Going into rehab can seem quite scary. Knowing a bit about it first can make it much easier.
Most people have probably heard the phrase ‘going into rehab’ or ‘going to Alcoholics Anonymous ‘ and may have some idea of what it means.
When it comes to actually getting help for someone who has a drink or drug problem, it can seem a pretty daunting process.
It is important to know that there are no right or wrong treatment options, but there are a number of different routes open to people, all of which can be worth looking at.
For most of us, recovery from alcoholism or drug addiction is a lifelong process and getting help at the beginning can happen in a number of different ways.
For some people it is a residential rehab, for others it is some type of day treatment center, others go straight to meetings of AA / NA.
These are some of the questions to ask, which can help make understanding the whole process, and choosing a rehab, much easier.
What happens in a Rehab
A rehab should have two specific functions, one short term and one long term.
The short term a is to help the person come off drink or drugs in a safe and controlled manner, and begin the process of stabilising them.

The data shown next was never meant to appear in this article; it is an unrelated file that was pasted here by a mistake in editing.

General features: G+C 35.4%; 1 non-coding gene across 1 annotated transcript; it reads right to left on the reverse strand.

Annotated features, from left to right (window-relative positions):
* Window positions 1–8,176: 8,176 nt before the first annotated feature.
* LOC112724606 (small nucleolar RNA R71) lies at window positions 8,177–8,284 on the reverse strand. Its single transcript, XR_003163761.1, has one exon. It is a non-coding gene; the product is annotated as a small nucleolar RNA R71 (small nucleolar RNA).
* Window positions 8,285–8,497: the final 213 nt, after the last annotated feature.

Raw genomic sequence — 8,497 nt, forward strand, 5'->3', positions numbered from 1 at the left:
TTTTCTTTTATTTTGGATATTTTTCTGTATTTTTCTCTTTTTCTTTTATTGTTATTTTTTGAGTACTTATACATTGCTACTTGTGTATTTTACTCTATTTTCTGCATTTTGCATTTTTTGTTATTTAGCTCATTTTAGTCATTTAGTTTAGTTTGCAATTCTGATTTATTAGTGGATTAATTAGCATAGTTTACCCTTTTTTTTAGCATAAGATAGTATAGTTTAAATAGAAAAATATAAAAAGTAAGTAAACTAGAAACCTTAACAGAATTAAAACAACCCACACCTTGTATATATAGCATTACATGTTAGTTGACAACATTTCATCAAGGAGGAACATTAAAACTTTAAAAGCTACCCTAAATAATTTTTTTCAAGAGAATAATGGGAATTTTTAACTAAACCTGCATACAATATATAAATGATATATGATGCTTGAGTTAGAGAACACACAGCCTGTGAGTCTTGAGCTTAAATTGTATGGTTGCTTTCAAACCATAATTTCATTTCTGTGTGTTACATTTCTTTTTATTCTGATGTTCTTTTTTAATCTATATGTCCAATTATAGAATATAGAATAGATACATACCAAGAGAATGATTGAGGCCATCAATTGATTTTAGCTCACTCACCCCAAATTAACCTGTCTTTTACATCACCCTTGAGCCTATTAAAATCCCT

This can sometimes involve a detox, but is mainly focused on practical and psychological help in the first few days/weeks of sobriety.
The longer term ambition is one that runs alongside this process.
It is to help the person begin to understand the nature of their alcoholism/addiction, and to see recovery as a lifelong process.
The time spent in rehab should be dealing with immediate or pressing issues, and at the same time laying the foundation for dealing with longer term underlying causes and conditions.
There are different types of rehabs and treatment centres.
The majority are residential, with a normal stay being about four weeks or so, although some do offer longer-term options.
There are also a significant number of rehabs that work as non-residential rrecovery units, normally offering some type of daytime and evening treatment programs.
These non-residential rehabs often work alongside a huge number of government and voluntary services, that can provide advice and help.
Residential rehabs and treatment centers will normally have a very definite structure for the time their client is there, and this is normally seen as a integral part of their treatment.
This can be an important area to research beforehand, to make sure the structure and approach of the rehab is the most appropriate for the person involved.
Having a drink problem goes by different names, most commonly alcoholism, alcohol addiction, alcohol abuse etc.
It does not really matter what you call it, but if drink is costing someone more than money, they have a problem.
Rehabs and treatment centers grew out of a need to help people overcome a drink problem, and rebuild their lives afterwards. Dealing with alcoholism is still at the forefront of most of the work that they do.
Coming off alcohol is a process that needs to be dealt with very carefully, and a rehab should have sufficient clinical expertise to be able to manage this in a safe and effective manner.